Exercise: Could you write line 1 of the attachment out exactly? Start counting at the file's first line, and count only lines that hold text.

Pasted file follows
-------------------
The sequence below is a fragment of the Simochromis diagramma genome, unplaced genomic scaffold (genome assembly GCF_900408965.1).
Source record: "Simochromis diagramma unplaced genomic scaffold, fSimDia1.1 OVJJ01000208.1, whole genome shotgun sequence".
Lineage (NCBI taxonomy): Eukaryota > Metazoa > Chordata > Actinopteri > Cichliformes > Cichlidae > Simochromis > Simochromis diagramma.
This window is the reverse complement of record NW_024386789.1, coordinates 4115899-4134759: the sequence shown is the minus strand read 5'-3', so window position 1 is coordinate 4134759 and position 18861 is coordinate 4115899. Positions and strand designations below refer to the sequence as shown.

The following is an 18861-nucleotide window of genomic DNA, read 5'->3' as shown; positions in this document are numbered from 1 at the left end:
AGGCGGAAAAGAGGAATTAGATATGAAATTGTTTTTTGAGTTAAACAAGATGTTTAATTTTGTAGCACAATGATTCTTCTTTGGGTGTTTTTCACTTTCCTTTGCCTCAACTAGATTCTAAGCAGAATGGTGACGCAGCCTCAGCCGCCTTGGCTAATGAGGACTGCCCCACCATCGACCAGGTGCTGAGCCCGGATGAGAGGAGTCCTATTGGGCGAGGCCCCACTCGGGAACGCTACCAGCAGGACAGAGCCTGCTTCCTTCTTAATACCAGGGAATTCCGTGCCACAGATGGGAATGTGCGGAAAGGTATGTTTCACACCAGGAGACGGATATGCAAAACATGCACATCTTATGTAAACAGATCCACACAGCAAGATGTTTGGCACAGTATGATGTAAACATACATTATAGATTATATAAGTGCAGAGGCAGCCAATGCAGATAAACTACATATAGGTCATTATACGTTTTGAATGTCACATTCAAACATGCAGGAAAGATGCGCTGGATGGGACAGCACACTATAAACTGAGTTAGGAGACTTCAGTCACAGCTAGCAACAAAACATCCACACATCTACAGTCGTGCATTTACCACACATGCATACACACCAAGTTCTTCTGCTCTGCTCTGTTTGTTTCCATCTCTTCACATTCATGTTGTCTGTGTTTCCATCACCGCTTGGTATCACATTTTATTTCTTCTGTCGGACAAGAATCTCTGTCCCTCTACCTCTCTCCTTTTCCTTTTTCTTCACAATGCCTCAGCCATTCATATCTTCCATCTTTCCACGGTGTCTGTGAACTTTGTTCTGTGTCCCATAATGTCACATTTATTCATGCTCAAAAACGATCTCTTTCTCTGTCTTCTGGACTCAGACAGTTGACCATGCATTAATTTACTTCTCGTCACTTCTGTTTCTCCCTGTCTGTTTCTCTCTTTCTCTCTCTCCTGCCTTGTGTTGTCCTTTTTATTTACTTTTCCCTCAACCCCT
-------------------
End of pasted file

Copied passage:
The sequence below is a fragment of the Simochromis diagramma genome, unplaced genomic scaffold (genome assembly GCF_900408965.1).